An autopsy revealed that Chester Bennington had alcohol in his system at the time of his death. The report, first published by TMZ, said the singer was not under the influence of drugs at the time of his death.
The leader of Linkin Park died of suicide hanging last July. The new report, which can be viewed as PDF, contains a section of the police officer who found the body of the singer. A dresser in the room contained a recipe for generic Ambien with a pill cut in half; the section that says to whom the recipe was prescribed was crossed out before publication. The officer also wrote that there was a crown less than half full, as well as an empty bottle of Stella Artois. There was also a diary with a handwritten biography but no date. There was not a suicide note.
In the report, the coroner wrote: "the findings of the autopsy are characteristic of suicide execution, there was a history of suicidal ideation."
TMZ reports that Bennington's wife, Talinda, had informed authorities of the singer's previous attempt to die by suicide, including once in 2006 when she left the house with a gun after drinking a lot. His fingernails were found under his iPhone, and Talinda said it was a habit he had when he was anxious. She said she was recently on an outpatient treatment program and, as far as she knew, had not taken antidepressants in a year.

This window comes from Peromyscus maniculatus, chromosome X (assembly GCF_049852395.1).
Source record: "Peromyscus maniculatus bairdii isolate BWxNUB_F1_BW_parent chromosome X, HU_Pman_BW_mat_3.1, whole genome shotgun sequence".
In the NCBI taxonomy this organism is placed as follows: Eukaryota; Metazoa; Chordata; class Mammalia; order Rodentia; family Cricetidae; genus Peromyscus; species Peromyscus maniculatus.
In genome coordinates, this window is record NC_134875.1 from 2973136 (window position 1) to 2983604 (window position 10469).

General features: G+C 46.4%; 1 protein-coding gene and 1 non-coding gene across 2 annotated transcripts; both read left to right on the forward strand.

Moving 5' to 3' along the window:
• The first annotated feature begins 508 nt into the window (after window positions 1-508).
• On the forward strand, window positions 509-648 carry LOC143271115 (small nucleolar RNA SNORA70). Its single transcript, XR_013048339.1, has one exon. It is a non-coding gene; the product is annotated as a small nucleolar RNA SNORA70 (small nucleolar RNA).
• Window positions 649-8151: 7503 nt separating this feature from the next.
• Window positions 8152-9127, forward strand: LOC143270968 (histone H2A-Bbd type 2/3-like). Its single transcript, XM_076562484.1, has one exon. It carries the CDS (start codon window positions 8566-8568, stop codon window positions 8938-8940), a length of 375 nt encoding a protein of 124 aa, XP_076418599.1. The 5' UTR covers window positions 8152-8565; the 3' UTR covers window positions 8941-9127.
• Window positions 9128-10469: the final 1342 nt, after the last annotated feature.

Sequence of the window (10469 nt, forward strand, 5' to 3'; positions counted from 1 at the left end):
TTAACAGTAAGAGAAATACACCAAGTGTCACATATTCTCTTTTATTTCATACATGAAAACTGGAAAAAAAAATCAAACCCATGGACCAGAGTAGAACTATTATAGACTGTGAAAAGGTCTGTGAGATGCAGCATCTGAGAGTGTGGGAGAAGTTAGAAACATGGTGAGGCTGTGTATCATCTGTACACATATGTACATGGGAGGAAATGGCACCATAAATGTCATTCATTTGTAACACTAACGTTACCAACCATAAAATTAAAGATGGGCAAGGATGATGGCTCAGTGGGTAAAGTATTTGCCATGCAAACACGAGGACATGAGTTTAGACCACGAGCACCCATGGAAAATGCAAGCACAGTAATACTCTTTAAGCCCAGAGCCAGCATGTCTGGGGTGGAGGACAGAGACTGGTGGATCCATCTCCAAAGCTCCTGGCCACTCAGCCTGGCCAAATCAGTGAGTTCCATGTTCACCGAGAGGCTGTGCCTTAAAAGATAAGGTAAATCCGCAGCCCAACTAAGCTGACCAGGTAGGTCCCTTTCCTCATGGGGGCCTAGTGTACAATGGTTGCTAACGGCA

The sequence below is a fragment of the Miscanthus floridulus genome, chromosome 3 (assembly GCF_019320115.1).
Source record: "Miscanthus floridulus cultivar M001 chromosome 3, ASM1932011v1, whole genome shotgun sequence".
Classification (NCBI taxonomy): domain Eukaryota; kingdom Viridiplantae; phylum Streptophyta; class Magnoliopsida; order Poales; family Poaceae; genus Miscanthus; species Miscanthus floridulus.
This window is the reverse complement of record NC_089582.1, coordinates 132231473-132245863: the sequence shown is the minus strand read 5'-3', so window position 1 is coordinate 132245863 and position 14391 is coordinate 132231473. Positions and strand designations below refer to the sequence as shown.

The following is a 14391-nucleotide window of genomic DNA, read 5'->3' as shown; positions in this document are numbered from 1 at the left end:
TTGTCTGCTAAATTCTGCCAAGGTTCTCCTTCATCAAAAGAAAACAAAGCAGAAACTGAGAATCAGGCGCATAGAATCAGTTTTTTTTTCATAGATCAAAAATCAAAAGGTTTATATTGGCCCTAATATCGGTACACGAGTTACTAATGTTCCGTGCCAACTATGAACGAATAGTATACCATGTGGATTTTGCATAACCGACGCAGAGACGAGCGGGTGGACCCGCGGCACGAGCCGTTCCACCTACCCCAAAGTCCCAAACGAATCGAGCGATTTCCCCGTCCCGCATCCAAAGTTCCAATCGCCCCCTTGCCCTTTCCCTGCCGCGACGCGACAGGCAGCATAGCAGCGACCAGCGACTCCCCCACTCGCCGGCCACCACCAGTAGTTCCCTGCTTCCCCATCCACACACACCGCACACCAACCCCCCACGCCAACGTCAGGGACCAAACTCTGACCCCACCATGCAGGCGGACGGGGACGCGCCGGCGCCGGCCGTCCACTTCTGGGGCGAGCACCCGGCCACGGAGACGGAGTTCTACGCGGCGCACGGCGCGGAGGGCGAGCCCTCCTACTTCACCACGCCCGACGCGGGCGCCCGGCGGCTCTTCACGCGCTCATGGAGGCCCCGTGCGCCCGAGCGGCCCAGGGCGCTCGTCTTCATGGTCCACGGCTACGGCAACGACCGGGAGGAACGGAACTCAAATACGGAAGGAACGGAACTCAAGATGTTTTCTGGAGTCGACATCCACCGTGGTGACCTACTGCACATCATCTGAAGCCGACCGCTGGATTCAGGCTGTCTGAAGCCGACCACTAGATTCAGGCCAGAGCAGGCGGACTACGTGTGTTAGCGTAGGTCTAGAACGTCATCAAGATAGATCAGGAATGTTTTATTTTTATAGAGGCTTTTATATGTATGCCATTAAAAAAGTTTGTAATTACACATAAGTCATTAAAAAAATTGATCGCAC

Earlier this year, Bennington's friends told Rolling Stone that the singer had been struggling to maintain his sobriety during the past year. A month before his death, he told his friend, guitarist Ryan Shuck, that he had been sober for only six months. And when Shuck told him that he was also fighting, Bennington sent him text messages in support. "I was describing an hour-by-hour battle with addiction," Shuck said. "When I look at him now, it's horrible, he was telling me, down to the detail, what he would do in the first hour he wanted to drink:" Basically, I take it hour after hour every day. "
At the time, Shuck said he knew that Bennington had been drinking at the time of his death. "We do not know how much [he drank] but it does not take long when you're an advanced alcoholic and an addict and you're struggling to the extent you described me," he said. "You do not need much to lose your mind for a minute."